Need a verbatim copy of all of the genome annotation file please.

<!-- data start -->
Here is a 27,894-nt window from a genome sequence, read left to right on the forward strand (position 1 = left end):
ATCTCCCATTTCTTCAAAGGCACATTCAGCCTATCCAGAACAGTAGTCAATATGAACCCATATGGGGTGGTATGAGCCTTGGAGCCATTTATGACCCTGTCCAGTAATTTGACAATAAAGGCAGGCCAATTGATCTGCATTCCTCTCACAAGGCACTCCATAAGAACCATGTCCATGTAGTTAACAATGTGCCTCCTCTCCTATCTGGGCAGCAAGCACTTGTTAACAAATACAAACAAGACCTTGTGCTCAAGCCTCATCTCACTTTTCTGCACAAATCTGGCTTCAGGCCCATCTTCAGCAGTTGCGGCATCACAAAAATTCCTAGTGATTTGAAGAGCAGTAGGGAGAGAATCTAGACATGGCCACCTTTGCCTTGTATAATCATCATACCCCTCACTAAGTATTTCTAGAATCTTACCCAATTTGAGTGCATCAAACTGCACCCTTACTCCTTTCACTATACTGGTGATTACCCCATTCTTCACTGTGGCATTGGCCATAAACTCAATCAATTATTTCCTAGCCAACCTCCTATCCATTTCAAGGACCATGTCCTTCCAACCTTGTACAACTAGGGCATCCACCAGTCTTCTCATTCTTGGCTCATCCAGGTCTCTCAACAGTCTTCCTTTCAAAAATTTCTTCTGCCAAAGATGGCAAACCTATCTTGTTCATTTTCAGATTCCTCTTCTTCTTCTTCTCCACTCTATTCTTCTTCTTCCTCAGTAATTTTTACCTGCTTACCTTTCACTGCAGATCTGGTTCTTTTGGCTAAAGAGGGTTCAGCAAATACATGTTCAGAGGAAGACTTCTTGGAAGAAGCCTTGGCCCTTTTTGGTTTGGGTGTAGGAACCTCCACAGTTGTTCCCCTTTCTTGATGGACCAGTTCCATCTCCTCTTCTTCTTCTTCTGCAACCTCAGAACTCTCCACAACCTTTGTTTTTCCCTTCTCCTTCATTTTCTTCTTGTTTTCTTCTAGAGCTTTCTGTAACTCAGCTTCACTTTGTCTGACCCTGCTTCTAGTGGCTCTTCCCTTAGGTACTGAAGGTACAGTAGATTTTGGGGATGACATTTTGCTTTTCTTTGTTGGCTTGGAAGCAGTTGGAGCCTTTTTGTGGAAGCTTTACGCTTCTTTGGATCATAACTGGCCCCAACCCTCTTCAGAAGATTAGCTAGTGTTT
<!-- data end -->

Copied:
Here is a 27,894-nt window from a genome sequence, read left to right on the forward strand (position 1 = left end):
ATCTCCCATTTCTTCAAAGGCACATTCAGCCTATCCAGAACAGTAGTCAATATGAACCCATATGGGGTGGTATGAGCCTTGGAGCCATTTATGACCCTGTCCAGTAATTTGACAATAAAGGCAGGCCAATTGATCTGCATTCCTCTCACAAGGCACTCCATAAGAACCATGTCCATGTAGTTAACAATGTGCCTCCTCTCCTATCTGGGCAGCAAGCACTTGTTAACAAATACAAACAAGACCTTGTGCTCAAGCCTCATCTCACTTTTCTGCACAAATCTGGCTTCAGGCCCATCTTCAGCAGTTGCGGCATCACAAAAATTCCTAGTGATTTGAAGAGCAGTAGGGAGAGAATCTAGACATGGCCACCTTTGCCTTGTATAATCATCATACCCCTCACTAAGTATTTCTAGAATCTTACCCAATTTGAGTGCATCAAACTGCACCCTTACTCCTTTCACTATACTGGTGATTACCCCATTCTTCACTGTGGCATTGGCCATAAACTCAATCAATTATTTCCTAGCCAACCTCCTATCCATTTCAAGGACCATGTCCTTCCAACCTTGTACAACTAGGGCATCCACCAGTCTTCTCATTCTTGGCTCATCCAGGTCTCTCAACAGTCTTCCTTTCAAAAATTTCTTCTGCCAAAGATGGCAAACCTATCTTGTTCATTTTCAGATTCCTCTTCTTCTTCTTCTCCACTCTATTCTTCTTCTTCCTCAGTAATTTTTACCTGCTTACCTTTCACTGCAGATCTGGTTCTTTTGGCTAAAGAGGGTTCAGCAAATACATGTTCAGAGGAAGACTTCTTGGAAGAAGCCTTGGCCCTTTTTGGTTTGGGTGTAGGAACCTCCACAGTTGTTCCCCTTTCTTGATGGACCAGTTCCATCTCCTCTTCTTCTTCTTCTGCAACCTCAGAACTCTCCACAACCTTTGTTTTTCCCTTCTCCTTCATTTTCTTCTTGTTTTCTTCTAGAGCTTTCTGTAACTCAGCTTCACTTTGTCTGACCCTGCTTCTAGTGGCTCTTCCCTTAGGTACTGAAGGTACAGTAGATTTTGGGGATGACATTTTGCTTTTCTTTGTTGGCTTGGAAGCAGTTGGAGCCTTTTTGTGGAAGCTTTACGCTTCTTTGGATCATAACTGGCCCCAACCCTCTTCAGAAGATTAGCTAGTGTTT